In adults with diabetes, major cardiovascular disease (CVD) mortality has declined, especially in men, a recent study found. Researchers used the National Health Interview Survey (1988-2014) with mortality follow-up through the end of 2015 to estimate nationally representative trends and disparities in major CVD, ischemic heart disease (IHD), stroke, heart failure (HF), and arrhythmia mortality among adults aged ≥20 years by diabetes status. They found:
- Over a mean follow-up of 11.8 years from 1988 to 2015 of 677,051 adults, there were significant decreases in major CVD death in adults with and without diabetes except adults aged 20 to 54 years.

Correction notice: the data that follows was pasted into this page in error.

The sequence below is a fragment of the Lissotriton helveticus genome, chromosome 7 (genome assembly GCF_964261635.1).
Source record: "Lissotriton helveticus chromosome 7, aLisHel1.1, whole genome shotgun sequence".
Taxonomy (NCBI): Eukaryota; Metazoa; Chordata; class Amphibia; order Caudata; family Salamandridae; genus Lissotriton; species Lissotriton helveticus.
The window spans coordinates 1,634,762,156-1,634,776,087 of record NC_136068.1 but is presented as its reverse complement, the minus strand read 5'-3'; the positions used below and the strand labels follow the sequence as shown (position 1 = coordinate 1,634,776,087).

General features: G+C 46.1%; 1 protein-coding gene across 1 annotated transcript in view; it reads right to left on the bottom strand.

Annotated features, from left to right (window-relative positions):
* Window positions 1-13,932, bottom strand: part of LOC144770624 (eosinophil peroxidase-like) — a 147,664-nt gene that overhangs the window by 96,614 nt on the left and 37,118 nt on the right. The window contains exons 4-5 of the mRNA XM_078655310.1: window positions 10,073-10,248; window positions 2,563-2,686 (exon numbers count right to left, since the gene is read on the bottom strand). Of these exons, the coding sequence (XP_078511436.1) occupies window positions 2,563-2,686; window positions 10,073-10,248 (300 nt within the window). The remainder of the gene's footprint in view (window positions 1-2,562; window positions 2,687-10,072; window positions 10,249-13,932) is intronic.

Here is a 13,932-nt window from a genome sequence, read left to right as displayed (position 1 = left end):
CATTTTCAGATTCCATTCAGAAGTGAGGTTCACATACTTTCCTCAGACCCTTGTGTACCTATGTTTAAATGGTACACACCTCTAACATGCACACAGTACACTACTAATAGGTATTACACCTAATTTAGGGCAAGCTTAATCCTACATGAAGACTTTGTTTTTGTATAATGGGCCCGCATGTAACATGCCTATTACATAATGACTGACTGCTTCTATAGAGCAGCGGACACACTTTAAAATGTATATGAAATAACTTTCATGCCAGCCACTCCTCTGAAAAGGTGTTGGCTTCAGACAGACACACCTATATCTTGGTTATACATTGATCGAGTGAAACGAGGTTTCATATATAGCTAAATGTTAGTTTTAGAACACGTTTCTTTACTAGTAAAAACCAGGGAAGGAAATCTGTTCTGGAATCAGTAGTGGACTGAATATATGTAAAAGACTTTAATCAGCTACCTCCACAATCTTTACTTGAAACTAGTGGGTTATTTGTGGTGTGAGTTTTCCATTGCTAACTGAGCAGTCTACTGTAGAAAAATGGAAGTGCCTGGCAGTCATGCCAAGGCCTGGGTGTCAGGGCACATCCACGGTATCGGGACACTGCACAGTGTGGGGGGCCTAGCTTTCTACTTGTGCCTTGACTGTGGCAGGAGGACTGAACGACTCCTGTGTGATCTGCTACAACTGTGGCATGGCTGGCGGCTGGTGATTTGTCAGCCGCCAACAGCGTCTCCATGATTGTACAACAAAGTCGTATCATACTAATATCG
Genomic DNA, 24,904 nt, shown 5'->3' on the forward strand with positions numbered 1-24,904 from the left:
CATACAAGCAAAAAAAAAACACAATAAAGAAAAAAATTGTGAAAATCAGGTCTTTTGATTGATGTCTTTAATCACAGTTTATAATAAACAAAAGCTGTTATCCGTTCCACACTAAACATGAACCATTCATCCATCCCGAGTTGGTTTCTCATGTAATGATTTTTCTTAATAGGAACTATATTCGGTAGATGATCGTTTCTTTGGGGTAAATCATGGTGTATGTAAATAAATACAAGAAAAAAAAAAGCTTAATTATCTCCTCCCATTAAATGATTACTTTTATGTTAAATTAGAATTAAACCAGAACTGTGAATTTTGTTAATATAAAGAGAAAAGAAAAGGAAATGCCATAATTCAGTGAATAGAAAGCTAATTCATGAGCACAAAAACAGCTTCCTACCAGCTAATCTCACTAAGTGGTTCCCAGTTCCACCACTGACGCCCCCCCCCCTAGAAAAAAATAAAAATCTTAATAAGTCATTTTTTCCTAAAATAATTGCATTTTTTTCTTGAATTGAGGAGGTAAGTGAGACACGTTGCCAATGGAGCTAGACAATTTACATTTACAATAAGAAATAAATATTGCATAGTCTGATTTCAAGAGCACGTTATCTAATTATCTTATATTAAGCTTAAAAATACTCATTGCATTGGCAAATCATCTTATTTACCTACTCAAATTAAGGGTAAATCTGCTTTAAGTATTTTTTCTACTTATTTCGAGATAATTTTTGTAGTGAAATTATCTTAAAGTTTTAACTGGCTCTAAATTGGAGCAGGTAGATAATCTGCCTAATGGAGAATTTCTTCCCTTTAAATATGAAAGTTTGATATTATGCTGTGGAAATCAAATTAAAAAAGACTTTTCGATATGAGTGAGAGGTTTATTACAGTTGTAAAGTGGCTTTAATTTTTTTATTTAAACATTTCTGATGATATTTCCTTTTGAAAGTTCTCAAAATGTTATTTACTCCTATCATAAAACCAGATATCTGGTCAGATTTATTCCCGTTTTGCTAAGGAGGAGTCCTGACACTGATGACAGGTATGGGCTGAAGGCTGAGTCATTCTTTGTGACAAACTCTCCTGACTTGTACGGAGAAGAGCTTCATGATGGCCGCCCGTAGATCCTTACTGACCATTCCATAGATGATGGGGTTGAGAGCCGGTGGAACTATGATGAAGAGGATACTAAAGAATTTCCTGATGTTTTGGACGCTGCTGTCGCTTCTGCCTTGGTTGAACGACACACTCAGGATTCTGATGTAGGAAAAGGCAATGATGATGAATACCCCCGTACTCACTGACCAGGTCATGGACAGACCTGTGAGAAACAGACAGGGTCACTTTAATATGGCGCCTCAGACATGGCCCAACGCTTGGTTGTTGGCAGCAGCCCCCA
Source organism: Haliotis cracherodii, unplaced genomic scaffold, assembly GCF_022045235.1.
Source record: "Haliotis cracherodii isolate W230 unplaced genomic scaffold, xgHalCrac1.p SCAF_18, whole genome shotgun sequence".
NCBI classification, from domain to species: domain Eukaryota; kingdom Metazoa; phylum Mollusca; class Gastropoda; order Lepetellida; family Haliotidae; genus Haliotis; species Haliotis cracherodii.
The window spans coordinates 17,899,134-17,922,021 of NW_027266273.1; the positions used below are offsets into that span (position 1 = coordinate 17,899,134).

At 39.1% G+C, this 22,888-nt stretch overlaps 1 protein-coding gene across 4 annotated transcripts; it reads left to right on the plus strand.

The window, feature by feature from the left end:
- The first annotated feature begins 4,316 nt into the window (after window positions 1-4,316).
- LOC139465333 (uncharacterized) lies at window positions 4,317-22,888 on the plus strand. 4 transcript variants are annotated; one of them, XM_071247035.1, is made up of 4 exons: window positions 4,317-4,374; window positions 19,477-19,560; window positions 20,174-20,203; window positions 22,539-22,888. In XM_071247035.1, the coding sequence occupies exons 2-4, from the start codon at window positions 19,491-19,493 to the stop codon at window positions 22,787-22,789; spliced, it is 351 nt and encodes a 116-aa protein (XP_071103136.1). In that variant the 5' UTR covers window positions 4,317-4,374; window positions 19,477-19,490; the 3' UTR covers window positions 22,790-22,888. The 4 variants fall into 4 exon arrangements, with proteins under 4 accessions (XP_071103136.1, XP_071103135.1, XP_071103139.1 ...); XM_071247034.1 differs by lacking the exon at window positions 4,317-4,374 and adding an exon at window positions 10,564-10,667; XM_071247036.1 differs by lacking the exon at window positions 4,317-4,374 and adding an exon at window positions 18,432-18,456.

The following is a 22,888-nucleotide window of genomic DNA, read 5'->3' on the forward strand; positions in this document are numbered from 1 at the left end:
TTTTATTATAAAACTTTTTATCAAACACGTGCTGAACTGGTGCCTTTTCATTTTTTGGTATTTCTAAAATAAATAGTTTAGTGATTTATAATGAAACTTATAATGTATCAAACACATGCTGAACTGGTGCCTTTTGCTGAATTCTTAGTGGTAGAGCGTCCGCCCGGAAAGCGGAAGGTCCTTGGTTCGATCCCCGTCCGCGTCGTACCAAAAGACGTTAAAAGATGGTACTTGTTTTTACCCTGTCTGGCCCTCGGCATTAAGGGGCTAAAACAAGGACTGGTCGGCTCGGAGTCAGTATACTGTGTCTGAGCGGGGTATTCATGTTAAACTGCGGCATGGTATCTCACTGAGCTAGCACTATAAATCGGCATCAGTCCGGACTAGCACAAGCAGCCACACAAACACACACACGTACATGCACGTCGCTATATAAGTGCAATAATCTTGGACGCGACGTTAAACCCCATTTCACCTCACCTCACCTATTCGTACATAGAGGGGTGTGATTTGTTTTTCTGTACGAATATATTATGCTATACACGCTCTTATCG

- Among adults with diabetes, 10-year relative changes in mortality were significant for major CVD, IHD, and stroke, but not HF and arrhythmia.
- Men with diabetes had larger decreases in CVD death than women with diabetes.
Cheng YJ, Imperatore G, Geiss LS, et al. Trends and disparities in cardiovascular mortality among U.S. adults with and without self-reported diabetes mellitus, 1988-2015. [Published online ahead of print August 21, 2018]. Diabetes Care. doi:10.2337/dc18-0831.